Lipedema: When Your Fat Legs Aren’t Just Fat
Why can’t I lose weight? Why, no matter how much I exercise, do my legs continue to be fat?
To many women in their 30’s and beyond, these questions are nothing new. However, for as many as 10 million to 17 million people in the United States alone—mostly women—the cause of their distress may actually be an undiagnosed condition called Lipedema.
What is Lipedema?
Lipedema (sometimes called lipoedema) is a chronic disorder of adipose tissue generally affecting the legs, which causes the legs--and sometimes also, the arms--to accumulate fatty tissue. Lipedema can very rarely affect men, but the vast majority of people with this condition are female. Lipedema is distinguished by several unique characteristics: most notably, a distinct and unusual pattern of fat accumulation in the legs. Lipedema it involves the excess deposit and expansion of fat cells in an unusual and particular pattern that serves as the primary criteria for diagnosis.
Women with Lipedema exhibit thick, “trunk-like” legs with bilateral, symmetrical excess fat, deposited from the waist to a distinct line just above the ankles. In cases of Lipedema, there is a marked line of distinction at the ankle, and the feet are normal in size with little to no swelling. Lipedema can occur in women of all sizes, from the seriously underweight to the morbidly obese.
Unlike normal fat, lipedematous fat generally cannot be lost through diet and exercise. Causes for Lipedema are mostly unknown, although it appears to be somewhat hormone-linked, as it usually is triggered at puberty. Lipedema can also trigger or worsen during or after pregnancy, at peri-menopause, and following gynecological surgery, i.e., surgery of the uterus, ovaries, or fallopian tubes or any surgery with general anesthesia. Some other scientists theorize that Lipedema may be linked to high levels of cortisol, as it can also be triggered by an extremely stressful situation such as a death in the family or a divorce.
Do I have Lipedema?
There is no blood test or other standard test for Lipedema. Instead, Lipedema is diagnosed upon physical examination by a trained physician. Even though lipedema was first formally identified in the U.S. at the Mayo Clinic in 1940, most physicians are not readily familiar with the disorder.
Classic symptoms of Lipedema include:
1) Increased symmetrical fatty tissue in the hips, thighs, medial knees, lower legs and ankles (bilaterally). It can affect the upper arms. Hands/feet are spared.
2) Increased pain, tenderness to touch
3) Bruises easily
4) Swelling (edema) can occur in the limbs
5) Decreased skin temperature in the limbs
6) Diet and exercise have little effect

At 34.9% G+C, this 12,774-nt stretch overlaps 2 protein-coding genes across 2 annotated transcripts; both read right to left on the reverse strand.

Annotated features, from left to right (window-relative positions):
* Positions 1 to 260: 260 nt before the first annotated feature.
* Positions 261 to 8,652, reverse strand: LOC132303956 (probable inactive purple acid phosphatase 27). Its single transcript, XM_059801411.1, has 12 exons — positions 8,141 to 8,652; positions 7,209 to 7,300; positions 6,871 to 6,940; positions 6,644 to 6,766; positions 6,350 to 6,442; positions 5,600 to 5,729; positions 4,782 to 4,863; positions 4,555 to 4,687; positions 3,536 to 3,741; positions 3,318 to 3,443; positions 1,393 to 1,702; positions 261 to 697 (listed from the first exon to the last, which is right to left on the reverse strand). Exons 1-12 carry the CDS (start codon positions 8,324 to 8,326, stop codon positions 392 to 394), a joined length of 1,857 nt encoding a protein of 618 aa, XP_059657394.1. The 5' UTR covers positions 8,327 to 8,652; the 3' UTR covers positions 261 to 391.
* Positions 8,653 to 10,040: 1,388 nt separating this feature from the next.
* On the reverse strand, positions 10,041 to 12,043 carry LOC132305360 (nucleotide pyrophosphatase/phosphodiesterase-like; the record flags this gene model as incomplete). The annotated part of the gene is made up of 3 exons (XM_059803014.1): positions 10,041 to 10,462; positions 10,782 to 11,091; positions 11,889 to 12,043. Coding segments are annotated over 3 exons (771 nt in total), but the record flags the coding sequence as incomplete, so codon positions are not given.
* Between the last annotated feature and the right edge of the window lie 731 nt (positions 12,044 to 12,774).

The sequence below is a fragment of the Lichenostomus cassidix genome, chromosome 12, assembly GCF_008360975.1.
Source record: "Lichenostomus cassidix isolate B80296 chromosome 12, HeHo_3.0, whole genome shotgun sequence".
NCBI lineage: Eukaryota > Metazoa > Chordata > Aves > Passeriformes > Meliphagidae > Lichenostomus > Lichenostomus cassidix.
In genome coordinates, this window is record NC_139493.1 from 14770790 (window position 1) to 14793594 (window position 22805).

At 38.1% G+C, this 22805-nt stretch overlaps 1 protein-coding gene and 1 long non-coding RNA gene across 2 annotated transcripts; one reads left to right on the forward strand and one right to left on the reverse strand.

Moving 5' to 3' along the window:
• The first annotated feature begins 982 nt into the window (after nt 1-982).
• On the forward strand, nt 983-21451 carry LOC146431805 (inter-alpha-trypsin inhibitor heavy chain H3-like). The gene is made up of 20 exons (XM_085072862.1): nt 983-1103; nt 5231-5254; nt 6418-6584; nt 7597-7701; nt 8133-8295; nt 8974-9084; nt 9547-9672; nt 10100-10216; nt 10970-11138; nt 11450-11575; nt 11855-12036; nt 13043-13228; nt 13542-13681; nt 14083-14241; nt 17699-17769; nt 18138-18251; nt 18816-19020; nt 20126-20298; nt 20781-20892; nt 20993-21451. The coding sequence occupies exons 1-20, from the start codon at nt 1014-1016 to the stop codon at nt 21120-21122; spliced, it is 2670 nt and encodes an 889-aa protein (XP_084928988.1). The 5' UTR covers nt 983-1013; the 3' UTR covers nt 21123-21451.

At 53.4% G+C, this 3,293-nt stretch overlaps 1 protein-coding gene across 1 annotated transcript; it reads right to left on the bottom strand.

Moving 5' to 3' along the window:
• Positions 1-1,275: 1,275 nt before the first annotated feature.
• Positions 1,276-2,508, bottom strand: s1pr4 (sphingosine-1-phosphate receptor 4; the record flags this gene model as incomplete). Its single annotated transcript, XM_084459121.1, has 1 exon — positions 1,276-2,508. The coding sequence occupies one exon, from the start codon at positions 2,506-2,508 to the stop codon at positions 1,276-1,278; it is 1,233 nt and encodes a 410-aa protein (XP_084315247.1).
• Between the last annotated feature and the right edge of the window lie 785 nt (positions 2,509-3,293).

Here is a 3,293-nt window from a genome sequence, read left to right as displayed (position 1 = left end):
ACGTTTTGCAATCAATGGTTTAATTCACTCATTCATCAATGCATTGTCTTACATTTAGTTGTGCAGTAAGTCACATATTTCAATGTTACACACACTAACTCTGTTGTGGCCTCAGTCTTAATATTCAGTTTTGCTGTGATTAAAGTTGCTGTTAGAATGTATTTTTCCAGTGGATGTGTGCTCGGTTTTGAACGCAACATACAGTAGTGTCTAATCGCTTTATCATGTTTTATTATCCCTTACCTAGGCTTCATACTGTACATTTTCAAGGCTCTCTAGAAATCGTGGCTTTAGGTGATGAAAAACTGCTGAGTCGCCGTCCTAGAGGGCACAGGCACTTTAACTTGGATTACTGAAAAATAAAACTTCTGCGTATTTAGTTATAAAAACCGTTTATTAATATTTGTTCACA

7) Often occurs during puberty and pregnancy, and can increase with menopause
8) Hypermobile joints
9) Fragile vascular membranes
10) Psycho-social issues: depression
11) Low iron, vitamin D, and vitamin B 12
How is Lipedema treated?
Though diet and exercise can make you thinner on top, frustratingly, for women with Lipedema, their lower half will most likely stay the same. Currently, the most common treatment in the United States to ease the pain caused by Lipedema is called complete decongestive therapy (CDT), which includes manual lymphatic drainage and compression on the legs. This treatment is generally quite effective in relieving some painful symptoms, however, treatments must be performed consistently, at least two to three times per week, and when treatments are discontinued, the symptoms invariably return.
In the United States, treatment for Lipedema has remained conservative, with CDT, compression garments, and exercise as the standard line of defense. Liposuction as a treatment for Lipedema was actually developed in Germany in the late 1980s, and is becoming common and routine for Lipedema treatment in Europe. Until very recently, very few physicians in the United States have treated Lipedema with surgery.
New hope for Lipedema treatment:
However, a new surgery has been developed by NYC cardiovascular surgeon Dr. David Greuner, which involves injecting a liquid solution into the legs that numbs the area and reduces blood loss before unwanted fat is removed. This new surgery is known as tumescent lymph sparing liposuction and is believed to be the only truly successful long term treatment for Lipedema. This procedure has produced promising results in the reduction of pain caused by Lipedema and lowers the need to seek other therapies like compression.
“So far, very few doctors are treating Lipedema because of a lack of education about the condition,” says Dr. Greuner. “Although Lipedema has been treated for years in Europe, it is a relatively new condition to the medical community in the US. Many women suffering from Lipedema, which number an estimated 11% of the female population are often surprised to learn that they have a disease that can be treated.”